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Play of the Game: Ingram and Emanuel pair up to take down Stafford

The San Diego Chargers were chasing down the Detroit Lions, and things started heading in the right direction after this interception caused by Melvin Ingram and Kyle Emanuel.

Orlando Ramirez-USA TODAY Sports

For several different reasons, I want to talk about this play that happened yesterday.

First, let's set the stage. The San Diego Chargers trail 21-13. They have just been held to a field goal, but they have scored 10 unanswered points. They have some momentum, but the Detroit Lions can take another commanding lead with another score.

The drive starts with a 36-yard screen pass to Ameer Abdullah, and then a 6-yard completion to Golden Tate. After an incompletion, Matthew Stafford is facing a very manageable 3rd & 4 situation. And then...

The Detroit Lions are set-up with Trips right and they believe the Chargers are in zone defense because Melvin Ingram looks ready to defend one of the receivers. In reality, the Lions have no idea John Pagano's defense is planning because it looks like  they're sending 9 guys at the QB...


I believe Jahleel Addae is the only guy deep. Everyone else is on the line. That's not Eric Weddle playing a linebacker spot, that's him switching gaps to overload the right side and freak out the RB.

So, what happens? Well, it's a Dick Lebeau-esque zone blitz.


The ball is snapped, and half the guys go forward while the other half go backward. Unfortunately for Stafford, his offensive line guessed wrong on which guys to block.

Five Detroit Lions offensive lineman are left blocking three defensive linemen, Kyle Emanuel ends up blocked by the RB (sort of) and Melvin Ingram comes free.


Pagano, unlike the offensive line, guessed right. Notice that there are five Chargers defenders hanging out right around the yellow line (and only four Detroit receivers). Their job is to play the "sticks" route.

Seeing as how his RB is busy saving his life, Stafford has two options. He can...

  1. Hit Golden Tate on the quick slant and hope he can make it to the sticks.
  2. Chuck it deep to Calvin Johnson, who has a Safety shading over the top, and hope that Megatron can out-jump two guys to get the ball.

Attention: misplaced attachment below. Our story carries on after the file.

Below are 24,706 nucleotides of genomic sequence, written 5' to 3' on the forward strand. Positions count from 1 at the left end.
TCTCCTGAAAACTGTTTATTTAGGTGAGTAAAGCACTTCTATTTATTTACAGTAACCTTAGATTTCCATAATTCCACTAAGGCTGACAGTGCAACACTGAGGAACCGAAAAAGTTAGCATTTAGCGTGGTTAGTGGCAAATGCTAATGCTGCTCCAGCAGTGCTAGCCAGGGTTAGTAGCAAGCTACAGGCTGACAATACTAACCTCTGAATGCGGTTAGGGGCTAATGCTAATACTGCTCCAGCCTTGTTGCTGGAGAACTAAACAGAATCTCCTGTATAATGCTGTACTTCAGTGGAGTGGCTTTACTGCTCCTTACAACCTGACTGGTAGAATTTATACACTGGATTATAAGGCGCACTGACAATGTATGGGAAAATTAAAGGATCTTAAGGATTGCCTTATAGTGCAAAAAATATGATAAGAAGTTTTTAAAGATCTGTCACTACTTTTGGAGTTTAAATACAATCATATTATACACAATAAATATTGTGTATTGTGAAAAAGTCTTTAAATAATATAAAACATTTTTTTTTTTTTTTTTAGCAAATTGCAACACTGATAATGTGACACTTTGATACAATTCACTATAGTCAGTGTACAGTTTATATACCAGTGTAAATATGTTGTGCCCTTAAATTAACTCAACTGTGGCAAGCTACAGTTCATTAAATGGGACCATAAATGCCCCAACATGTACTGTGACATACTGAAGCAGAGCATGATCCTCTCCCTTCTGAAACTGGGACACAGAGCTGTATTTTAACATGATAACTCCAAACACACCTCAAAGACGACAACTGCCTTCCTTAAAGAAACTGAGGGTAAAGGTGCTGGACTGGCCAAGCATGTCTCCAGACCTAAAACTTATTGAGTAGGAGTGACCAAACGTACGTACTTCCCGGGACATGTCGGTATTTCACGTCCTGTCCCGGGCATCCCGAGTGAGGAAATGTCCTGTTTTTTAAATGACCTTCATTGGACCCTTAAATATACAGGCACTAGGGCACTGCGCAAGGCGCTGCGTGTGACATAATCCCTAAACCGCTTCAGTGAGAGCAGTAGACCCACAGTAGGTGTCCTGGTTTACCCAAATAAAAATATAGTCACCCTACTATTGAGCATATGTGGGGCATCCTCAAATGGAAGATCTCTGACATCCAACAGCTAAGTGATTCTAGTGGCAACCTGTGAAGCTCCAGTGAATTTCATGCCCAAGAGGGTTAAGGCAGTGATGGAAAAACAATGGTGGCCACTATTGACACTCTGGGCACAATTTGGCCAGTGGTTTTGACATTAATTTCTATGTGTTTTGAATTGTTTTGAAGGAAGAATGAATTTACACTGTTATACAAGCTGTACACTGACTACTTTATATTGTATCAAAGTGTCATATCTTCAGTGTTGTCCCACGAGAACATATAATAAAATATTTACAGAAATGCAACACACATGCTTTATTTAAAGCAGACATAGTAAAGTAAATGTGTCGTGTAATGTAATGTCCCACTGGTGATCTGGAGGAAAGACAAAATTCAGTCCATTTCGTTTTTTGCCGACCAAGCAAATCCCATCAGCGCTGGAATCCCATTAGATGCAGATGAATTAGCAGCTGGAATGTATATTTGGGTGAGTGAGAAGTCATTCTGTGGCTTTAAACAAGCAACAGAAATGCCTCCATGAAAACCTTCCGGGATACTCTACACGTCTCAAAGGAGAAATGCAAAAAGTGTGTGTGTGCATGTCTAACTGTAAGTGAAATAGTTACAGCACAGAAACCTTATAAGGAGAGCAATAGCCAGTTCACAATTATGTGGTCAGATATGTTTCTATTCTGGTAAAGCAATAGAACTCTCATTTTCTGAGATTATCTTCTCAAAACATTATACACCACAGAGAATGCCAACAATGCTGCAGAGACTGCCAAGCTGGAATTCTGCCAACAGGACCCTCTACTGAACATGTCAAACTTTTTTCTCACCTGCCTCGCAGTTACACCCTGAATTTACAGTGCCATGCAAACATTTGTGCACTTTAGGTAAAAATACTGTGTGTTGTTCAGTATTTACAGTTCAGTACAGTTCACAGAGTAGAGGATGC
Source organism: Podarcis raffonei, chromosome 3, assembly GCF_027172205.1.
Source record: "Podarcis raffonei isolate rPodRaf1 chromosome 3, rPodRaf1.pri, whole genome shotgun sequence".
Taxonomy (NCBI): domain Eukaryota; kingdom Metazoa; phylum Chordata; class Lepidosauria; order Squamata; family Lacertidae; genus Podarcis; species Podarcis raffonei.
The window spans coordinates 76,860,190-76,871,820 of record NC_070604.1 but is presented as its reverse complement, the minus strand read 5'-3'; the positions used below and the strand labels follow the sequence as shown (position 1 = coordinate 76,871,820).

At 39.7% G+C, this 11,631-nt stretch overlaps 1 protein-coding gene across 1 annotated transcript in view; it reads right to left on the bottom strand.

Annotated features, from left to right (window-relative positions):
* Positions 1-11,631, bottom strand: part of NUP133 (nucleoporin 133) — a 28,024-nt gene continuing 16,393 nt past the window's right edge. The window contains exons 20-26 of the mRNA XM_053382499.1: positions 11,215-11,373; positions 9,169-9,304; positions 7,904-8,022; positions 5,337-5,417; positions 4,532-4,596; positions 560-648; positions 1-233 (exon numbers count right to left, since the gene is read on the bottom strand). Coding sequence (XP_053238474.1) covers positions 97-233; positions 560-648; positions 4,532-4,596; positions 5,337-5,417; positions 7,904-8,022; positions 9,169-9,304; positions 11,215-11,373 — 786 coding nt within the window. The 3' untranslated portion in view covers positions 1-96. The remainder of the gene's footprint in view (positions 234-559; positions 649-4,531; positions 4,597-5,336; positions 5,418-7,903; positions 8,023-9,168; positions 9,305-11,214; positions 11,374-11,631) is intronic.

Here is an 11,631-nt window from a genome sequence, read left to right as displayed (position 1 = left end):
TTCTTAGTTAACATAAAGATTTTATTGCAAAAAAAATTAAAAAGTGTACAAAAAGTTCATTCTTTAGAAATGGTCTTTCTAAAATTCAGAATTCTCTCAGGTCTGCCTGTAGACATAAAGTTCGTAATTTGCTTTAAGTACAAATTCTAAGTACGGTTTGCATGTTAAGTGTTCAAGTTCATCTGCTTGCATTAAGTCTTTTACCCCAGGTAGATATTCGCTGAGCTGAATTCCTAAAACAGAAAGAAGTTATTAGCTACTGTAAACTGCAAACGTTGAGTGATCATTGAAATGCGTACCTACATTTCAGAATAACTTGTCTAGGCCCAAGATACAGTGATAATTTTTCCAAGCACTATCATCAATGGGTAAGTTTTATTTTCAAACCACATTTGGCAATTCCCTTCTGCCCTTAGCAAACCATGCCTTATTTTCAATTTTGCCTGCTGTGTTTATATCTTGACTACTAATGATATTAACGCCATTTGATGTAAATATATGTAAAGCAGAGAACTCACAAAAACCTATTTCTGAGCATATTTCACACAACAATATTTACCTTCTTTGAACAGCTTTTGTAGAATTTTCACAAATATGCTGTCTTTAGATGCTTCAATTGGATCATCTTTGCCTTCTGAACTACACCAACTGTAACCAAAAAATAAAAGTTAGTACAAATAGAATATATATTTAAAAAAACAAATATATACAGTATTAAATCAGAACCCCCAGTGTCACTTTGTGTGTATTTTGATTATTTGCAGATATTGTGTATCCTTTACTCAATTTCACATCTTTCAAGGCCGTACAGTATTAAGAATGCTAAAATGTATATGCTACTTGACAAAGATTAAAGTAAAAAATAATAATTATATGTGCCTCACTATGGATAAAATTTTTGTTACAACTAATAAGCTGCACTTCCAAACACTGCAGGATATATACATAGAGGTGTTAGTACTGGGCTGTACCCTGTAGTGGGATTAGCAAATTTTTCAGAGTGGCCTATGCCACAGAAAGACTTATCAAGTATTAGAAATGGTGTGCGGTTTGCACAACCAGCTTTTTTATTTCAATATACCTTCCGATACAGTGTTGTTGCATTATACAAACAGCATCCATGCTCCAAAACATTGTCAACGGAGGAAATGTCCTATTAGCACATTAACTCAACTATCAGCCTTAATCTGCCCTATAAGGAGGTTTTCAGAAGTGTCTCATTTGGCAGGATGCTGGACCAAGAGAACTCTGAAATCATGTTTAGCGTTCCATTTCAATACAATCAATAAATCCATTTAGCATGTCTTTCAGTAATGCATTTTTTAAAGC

Leaving Ingram unblocked takes away every other option, and makes those two options risky as well. Stafford hesitates in his decision (seemingly because he doesn't see the unblocked pass rusher), and he pays the price.

He decides to go with Calvin Johnson, and we can see why he waited. Johnson is running a stop-and-go, a double-move that takes a while to develop. Near the sticks, he fakes like he's going to cut in before trying to run past Brandon Flowers down the field. Flowers didn't bite, but it doesn't matter.


Ingram is robbed of a sack, just barely, but Emanuel has defeated the RB assigned to block him and is ready for the weakly-thrown pass to fall in his hands for his first career interception.

Secondary Benefits

There's a rumor flying around this morning that Stafford was injured on this play. After getting hit in the throwing arm/shoulder, Stafford returned to the game wearing a sleeve on that arm.


In between the play above and the final drive, where the Chargers mostly played prevent defense and let the Lions charge down the field for a touchdown, Stafford was useless. Let's take a look at that stat line:

4/7, 27 pass yds, 1 INT

I believe the only pass he threw that traveled more than 5 yards through the air was the should've-been interception by Eric Weddle (I don't have the stats to back this up, but every completion in this time frame is either for 5 yards or less or thrown to a running back on a screen).

So, not only did Ingram and Emanuel notch a turnover (which was turned into the Melvin Gordon fumble, if you're wondering), but they may have injured the opposing QB to the point where he couldn't keep the Lions offense running smoothly.